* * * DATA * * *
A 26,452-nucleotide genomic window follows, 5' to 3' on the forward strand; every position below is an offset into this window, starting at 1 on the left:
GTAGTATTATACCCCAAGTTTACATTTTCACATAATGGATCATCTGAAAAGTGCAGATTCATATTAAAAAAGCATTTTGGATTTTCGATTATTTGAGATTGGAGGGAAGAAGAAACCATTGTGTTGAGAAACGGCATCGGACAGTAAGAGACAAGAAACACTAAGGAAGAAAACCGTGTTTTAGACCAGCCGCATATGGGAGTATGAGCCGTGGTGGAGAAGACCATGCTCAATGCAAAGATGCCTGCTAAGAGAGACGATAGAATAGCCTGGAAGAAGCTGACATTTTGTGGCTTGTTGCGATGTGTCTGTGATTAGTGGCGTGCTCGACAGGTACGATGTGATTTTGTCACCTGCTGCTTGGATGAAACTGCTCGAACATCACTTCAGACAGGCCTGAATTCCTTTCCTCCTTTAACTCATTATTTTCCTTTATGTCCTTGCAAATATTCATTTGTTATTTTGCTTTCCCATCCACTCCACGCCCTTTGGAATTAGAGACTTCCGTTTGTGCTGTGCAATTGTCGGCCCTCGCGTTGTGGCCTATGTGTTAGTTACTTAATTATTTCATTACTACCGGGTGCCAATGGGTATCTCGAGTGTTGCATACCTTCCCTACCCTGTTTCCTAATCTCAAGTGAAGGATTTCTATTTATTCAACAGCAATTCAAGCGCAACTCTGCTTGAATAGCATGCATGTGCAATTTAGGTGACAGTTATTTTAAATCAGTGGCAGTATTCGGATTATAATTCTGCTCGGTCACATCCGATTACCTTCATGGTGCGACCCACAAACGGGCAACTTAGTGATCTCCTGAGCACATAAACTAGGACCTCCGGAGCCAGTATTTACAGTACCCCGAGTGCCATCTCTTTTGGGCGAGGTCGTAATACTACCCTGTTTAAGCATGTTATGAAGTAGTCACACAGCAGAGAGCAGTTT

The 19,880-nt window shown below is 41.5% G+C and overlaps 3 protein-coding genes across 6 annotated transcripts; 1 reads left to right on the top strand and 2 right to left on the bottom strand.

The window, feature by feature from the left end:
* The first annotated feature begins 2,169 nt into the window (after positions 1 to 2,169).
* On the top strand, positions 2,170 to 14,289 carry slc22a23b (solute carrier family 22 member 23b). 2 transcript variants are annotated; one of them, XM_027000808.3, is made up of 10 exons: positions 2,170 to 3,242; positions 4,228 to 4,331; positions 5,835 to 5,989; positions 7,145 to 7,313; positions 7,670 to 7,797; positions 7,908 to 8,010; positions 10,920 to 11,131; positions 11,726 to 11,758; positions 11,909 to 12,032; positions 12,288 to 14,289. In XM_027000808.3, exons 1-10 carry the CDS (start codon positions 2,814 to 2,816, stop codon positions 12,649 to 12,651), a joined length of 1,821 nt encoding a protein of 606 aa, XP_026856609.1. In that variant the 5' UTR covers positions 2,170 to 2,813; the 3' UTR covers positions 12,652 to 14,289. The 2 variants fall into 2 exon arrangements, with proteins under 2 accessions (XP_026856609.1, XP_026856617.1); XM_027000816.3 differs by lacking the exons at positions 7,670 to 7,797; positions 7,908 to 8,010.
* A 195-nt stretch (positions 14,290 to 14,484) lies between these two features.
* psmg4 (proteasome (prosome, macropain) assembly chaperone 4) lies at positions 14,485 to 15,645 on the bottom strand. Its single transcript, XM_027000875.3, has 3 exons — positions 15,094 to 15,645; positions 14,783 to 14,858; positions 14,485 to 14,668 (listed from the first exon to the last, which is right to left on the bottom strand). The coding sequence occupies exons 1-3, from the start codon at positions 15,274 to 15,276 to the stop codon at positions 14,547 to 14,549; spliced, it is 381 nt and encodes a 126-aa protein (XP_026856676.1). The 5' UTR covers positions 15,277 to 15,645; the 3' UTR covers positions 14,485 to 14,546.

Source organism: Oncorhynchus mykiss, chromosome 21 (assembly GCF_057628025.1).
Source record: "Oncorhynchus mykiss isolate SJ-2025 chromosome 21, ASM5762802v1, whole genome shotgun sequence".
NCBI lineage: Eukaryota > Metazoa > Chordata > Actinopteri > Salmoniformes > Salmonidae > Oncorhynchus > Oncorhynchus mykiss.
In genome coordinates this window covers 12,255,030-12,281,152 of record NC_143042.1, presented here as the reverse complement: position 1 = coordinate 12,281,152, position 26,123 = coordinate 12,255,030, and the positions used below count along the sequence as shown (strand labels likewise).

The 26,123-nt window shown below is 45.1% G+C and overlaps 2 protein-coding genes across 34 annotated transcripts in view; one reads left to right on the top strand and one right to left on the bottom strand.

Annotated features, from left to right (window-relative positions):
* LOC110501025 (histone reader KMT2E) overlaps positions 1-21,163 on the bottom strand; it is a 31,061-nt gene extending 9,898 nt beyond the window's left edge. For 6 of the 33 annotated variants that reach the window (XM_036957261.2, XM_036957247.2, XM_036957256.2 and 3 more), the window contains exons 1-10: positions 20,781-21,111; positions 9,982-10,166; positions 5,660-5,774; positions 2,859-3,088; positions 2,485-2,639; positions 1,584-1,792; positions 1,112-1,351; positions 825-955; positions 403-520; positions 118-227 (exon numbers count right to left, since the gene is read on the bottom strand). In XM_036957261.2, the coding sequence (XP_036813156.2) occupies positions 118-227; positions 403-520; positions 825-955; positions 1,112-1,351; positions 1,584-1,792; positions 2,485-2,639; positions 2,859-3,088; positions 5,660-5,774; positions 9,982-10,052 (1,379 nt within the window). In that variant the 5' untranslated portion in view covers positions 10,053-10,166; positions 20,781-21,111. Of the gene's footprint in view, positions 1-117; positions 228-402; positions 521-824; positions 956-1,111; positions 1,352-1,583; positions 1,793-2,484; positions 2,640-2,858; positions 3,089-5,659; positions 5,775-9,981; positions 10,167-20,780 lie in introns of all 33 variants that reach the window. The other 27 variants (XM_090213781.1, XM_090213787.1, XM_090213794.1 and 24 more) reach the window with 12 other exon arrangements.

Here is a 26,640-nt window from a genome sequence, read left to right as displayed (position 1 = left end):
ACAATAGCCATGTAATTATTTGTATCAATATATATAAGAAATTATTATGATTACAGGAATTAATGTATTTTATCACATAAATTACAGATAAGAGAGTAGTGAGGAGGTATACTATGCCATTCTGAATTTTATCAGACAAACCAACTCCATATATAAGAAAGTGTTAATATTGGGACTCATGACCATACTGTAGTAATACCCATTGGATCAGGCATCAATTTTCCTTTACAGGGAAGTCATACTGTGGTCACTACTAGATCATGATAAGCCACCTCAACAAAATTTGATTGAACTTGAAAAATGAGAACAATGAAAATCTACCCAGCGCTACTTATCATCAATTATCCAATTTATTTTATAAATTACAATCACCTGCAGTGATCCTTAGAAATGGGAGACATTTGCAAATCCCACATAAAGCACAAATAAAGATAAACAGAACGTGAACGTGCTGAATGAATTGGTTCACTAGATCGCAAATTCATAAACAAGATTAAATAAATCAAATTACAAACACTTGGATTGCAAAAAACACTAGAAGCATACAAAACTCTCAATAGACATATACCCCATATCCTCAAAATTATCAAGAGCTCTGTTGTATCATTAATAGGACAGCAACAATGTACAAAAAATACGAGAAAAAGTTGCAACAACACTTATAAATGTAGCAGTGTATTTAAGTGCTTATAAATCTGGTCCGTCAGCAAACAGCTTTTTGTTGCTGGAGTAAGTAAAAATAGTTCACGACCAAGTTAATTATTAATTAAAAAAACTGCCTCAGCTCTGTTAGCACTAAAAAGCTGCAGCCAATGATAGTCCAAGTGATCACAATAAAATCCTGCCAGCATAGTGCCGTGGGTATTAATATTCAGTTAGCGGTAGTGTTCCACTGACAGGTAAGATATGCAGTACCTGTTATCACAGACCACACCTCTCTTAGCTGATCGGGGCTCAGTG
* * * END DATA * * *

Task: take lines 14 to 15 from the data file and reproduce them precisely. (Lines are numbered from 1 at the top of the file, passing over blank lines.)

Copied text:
Annotated features, from left to right (window-relative positions):
* LOC110501025 (histone reader KMT2E) overlaps positions 1-21,163 on the bottom strand; it is a 31,061-nt gene extending 9,898 nt beyond the window's left edge. For 6 of the 33 annotated variants that reach the window (XM_036957261.2, XM_036957247.2, XM_036957256.2 and 3 more), the window contains exons 1-10: positions 20,781-21,111; positions 9,982-10,166; positions 5,660-5,774; positions 2,859-3,088; positions 2,485-2,639; positions 1,584-1,792; positions 1,112-1,351; positions 825-955; positions 403-520; positions 118-227 (exon numbers count right to left, since the gene is read on the bottom strand). In XM_036957261.2, the coding sequence (XP_036813156.2) occupies positions 118-227; positions 403-520; positions 825-955; positions 1,112-1,351; positions 1,584-1,792; positions 2,485-2,639; positions 2,859-3,088; positions 5,660-5,774; positions 9,982-10,052 (1,379 nt within the window). In that variant the 5' untranslated portion in view covers positions 10,053-10,166; positions 20,781-21,111. Of the gene's footprint in view, positions 1-117; positions 228-402; positions 521-824; positions 956-1,111; positions 1,352-1,583; positions 1,793-2,484; positions 2,640-2,858; positions 3,089-5,659; positions 5,775-9,981; positions 10,167-20,780 lie in introns of all 33 variants that reach the window. The other 27 variants (XM_090213781.1, XM_090213787.1, XM_090213794.1 and 24 more) reach the window with 12 other exon arrangements.